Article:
This technology has helped many auto dealers approach doing business in ways they previously had not, like selling vehicles online, contactless service, e-contracts and even at-home test drives where vehicles are dropped off and picked up with no physical contact or, if desired, interaction. Consumers also can quickly see what vehicles they qualify for right off the bat.

The result is a seamless consumer to business relationship that takes less time and is more transparent, Venneri said.

Other programs like DAS’ Response Path Power Text, a bulk texting technology that gives clients an easy and fast way to reach consumers at home, came together quickly in-house in response to the need for distancing.

“The reality now is that no one wants to meet in person. Businesses have to use this technology. I think it’s changing behaviors, too. Customers will expect they can do more at home,” she said.

For seven years, Jordan Barrett, the digital marketing director of Liberty Automotive Group, has used DAS for assistance with customer survey response, reputation management, social media presence and managing the AI chat box that pops up on the websites.

This would be tedious, confusing and time consuming on the dealer end. Not being tasked with those duties frees up personnel to do what they do best. This, Barrett said, has been crucial, especially in the past few months.

Also, Barrett is better able to understand the benefits of social media ads and various leads that result in sales. These are among the ways DAS has enabled him to help improve business for his employers, past and present.

Peoria-based Liberty Automotive owns Liberty Buick, Liberty GMC and Liberty CarStar.

“I feel like they are an extension of our team. Digital Air Strike comes in, watches our business process and lets me know what they can help us with, which is why they are impactful and they work,” Barrett said.

Customers, businesses start to connect in new ways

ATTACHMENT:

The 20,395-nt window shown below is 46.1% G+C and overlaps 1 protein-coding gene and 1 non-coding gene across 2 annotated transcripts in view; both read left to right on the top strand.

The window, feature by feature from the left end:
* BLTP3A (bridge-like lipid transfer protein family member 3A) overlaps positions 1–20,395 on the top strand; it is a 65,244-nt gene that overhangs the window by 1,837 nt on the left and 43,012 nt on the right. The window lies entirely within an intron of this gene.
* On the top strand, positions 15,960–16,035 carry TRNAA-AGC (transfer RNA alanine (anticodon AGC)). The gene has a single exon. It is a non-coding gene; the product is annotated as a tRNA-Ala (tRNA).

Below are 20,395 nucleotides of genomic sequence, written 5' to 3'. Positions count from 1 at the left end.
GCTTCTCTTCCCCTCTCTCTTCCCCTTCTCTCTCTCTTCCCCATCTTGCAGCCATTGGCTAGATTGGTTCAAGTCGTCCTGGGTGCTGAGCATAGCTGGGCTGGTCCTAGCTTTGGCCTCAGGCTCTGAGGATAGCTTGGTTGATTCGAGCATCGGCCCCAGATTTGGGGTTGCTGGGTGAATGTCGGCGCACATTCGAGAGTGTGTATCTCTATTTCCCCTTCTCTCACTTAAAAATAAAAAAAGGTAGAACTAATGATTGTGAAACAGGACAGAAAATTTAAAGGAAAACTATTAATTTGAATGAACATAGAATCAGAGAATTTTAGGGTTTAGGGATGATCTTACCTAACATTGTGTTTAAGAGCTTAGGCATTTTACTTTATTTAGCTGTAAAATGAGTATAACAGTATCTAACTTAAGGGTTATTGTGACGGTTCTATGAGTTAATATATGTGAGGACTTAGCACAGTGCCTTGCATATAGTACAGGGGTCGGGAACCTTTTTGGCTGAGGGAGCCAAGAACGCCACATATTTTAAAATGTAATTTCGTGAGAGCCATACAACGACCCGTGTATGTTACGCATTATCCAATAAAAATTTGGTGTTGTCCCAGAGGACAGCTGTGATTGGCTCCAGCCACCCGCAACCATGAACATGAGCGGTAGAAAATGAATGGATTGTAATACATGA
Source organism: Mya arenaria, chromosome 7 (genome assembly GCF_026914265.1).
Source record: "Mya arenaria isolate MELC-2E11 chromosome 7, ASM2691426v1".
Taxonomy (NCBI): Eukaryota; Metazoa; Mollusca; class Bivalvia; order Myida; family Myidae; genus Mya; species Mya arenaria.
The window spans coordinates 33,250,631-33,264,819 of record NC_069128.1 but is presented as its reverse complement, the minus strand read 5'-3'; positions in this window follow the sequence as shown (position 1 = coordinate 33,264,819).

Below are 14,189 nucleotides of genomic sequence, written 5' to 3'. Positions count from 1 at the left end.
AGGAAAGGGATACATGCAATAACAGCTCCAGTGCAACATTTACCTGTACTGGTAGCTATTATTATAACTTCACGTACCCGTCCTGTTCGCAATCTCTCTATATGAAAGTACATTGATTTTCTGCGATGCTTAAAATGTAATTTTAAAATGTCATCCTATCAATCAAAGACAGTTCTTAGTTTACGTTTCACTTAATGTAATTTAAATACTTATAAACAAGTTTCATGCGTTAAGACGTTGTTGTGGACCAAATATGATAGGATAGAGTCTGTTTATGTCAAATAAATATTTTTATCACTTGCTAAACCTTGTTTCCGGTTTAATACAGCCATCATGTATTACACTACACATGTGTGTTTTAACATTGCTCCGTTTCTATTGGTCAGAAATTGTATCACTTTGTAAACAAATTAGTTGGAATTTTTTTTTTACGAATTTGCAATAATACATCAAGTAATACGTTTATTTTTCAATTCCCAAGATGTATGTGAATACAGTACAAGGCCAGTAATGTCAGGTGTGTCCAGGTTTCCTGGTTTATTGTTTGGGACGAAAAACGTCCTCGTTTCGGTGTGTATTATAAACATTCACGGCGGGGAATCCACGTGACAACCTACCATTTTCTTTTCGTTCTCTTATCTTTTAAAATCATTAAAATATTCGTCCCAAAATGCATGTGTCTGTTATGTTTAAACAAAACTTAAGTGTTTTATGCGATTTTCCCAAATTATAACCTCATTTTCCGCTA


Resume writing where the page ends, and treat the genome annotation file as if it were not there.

In the fall of 2009, Venneri was running an ad agency that dealt primarily with car dealerships. The heat of the recession took its toll and for the first time in her adult life, Venneri didn’t have a job.

She kept her date to hit an industry trade show and connected with two other entrepreneurs, who would be her fellow co-founders and investors.

Although it seemed counterintuitive at the time, Venneri recognized that social networks were just starting to take off. She envisioned launching an agency that delved into new ways clients and customers could connect.

She began with monitoring Foursquare and Twitter check-ins at her clients’

locations and used that to spark more responsive interaction with potential customers.

Over the years, the technology and business model evolved and progressed.

When the pandemic hit, DAS reached out to clients, many of whom were panicking. They gave clients new technology packages at no cost and other services to keep them going under the strange new circumstances. This, Venneri said, has created a stronger than ever rapport.

“It lets them know, mentally, that we are in this together,” she said.

But that camaraderie extends beyond work relationships. Contributing to the community is also part of the algorithm.

Supporting projects that benefit animal shelters, at-risk youth, the homeless, single mothers pursuing a college degree and social injustice are part of the company routine and culture. It recently partnered with GoDaddy and the #OpenWeStand campaign to offer free tech tools to businesses.

“Giving back to the community is a luxury we have because we can afford it. It’s so great that when we see a need, we can take action,” she said. “I feel like we are making a difference.”

Matt Hinman, Digital Air Strike’s senior client activation and support specialist, is an avid runner who enjoys doing his work from the company’s FitDesk. DIGITAL AIR STRIKE








Get Your 10-Minute Demo